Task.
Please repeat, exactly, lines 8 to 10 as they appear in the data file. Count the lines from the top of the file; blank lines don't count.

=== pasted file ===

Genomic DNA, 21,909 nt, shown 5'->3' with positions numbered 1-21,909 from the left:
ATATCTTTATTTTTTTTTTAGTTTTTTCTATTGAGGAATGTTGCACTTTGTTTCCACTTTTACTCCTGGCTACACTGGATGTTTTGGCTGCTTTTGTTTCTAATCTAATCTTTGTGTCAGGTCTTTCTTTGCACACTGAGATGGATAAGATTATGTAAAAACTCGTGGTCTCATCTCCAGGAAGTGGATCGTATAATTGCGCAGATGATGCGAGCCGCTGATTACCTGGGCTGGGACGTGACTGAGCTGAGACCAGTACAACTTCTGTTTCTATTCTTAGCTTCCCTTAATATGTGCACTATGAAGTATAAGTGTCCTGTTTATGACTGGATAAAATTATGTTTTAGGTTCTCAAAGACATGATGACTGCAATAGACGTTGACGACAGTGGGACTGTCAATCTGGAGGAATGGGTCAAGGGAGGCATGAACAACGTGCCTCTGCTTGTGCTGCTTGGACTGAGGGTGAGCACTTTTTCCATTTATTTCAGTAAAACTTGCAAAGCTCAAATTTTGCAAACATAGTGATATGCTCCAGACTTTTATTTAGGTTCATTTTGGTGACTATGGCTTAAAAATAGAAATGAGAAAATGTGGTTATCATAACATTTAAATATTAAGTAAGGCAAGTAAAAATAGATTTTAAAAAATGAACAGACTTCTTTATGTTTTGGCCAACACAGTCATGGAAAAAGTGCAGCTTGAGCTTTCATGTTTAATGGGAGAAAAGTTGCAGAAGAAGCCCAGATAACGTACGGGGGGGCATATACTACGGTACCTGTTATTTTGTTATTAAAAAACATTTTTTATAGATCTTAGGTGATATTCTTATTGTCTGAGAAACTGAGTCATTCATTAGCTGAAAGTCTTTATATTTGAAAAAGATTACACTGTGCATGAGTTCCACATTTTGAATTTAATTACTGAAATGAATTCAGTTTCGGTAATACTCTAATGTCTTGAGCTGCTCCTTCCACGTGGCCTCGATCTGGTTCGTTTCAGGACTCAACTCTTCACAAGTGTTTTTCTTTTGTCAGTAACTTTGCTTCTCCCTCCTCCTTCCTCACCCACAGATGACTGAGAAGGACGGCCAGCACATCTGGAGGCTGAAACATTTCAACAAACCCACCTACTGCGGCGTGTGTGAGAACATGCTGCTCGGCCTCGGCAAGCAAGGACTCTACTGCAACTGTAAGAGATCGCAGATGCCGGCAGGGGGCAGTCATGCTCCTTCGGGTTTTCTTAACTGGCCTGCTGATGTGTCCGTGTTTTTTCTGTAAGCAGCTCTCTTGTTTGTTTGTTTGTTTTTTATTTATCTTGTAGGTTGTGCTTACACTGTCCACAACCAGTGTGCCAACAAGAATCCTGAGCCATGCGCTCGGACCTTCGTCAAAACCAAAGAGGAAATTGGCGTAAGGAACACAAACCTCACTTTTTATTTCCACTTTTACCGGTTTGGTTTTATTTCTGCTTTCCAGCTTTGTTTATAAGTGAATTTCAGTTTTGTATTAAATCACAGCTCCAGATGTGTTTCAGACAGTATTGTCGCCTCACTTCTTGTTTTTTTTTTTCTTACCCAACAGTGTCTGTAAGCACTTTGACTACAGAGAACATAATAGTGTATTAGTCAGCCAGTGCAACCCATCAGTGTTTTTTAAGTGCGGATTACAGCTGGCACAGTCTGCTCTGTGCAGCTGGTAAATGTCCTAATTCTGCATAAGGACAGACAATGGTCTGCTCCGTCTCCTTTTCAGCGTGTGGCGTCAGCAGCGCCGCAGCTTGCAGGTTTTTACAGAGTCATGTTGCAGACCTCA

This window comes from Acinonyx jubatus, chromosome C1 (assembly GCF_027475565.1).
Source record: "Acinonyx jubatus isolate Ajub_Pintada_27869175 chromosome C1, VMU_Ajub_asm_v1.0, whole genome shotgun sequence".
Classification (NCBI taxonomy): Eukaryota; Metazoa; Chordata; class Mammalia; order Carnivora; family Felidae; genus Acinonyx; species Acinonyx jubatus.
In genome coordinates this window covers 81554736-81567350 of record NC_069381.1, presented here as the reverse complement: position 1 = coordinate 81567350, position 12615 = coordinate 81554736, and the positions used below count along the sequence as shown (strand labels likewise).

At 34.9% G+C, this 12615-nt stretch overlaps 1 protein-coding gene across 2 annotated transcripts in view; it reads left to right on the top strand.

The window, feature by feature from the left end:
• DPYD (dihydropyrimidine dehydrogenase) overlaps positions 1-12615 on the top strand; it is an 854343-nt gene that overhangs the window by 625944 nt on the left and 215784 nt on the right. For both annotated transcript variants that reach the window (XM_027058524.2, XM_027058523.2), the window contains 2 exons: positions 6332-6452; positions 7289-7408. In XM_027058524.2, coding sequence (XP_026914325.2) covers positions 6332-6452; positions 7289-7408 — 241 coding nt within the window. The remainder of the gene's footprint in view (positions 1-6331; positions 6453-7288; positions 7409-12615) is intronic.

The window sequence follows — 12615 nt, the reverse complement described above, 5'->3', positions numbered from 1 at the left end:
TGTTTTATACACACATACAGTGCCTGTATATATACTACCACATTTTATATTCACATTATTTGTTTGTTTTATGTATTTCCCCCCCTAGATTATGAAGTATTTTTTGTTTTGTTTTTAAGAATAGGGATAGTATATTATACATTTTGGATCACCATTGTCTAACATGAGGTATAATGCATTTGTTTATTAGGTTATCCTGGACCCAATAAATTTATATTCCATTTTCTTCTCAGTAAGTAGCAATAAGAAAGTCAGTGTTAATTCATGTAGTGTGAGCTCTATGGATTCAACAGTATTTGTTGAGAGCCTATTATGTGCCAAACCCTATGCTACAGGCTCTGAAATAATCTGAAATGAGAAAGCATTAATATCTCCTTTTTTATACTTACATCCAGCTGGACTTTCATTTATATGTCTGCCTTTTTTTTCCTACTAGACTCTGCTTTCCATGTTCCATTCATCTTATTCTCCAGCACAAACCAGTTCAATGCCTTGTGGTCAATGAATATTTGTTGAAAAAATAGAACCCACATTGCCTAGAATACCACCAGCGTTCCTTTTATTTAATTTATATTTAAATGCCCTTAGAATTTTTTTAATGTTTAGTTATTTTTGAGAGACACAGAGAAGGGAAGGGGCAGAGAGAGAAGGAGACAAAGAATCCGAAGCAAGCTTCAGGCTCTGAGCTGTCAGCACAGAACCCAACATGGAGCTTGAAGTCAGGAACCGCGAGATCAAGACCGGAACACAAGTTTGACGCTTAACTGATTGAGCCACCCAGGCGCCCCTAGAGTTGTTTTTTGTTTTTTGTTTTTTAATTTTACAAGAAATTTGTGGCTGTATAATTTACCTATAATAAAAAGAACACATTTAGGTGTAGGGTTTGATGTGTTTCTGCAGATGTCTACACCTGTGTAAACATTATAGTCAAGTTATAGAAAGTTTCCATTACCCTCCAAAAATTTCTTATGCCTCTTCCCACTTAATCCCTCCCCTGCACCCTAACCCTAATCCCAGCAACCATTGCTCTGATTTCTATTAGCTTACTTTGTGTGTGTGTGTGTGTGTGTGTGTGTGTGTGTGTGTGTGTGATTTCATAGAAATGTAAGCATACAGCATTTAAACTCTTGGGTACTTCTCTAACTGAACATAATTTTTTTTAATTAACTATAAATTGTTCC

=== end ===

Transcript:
The window, feature by feature from the left end:
• DPYD (dihydropyrimidine dehydrogenase) overlaps positions 1-12615 on the top strand; it is an 854343-nt gene that overhangs the window by 625944 nt on the left and 215784 nt on the right. For both annotated transcript variants that reach the window (XM_027058524.2, XM_027058523.2), the window contains 2 exons: positions 6332-6452; positions 7289-7408. In XM_027058524.2, coding sequence (XP_026914325.2) covers positions 6332-6452; positions 7289-7408 — 241 coding nt within the window. The remainder of the gene's footprint in view (positions 1-6331; positions 6453-7288; positions 7409-12615) is intronic.

The window sequence follows — 12615 nt, the reverse complement described above, 5'->3', positions numbered from 1 at the left end: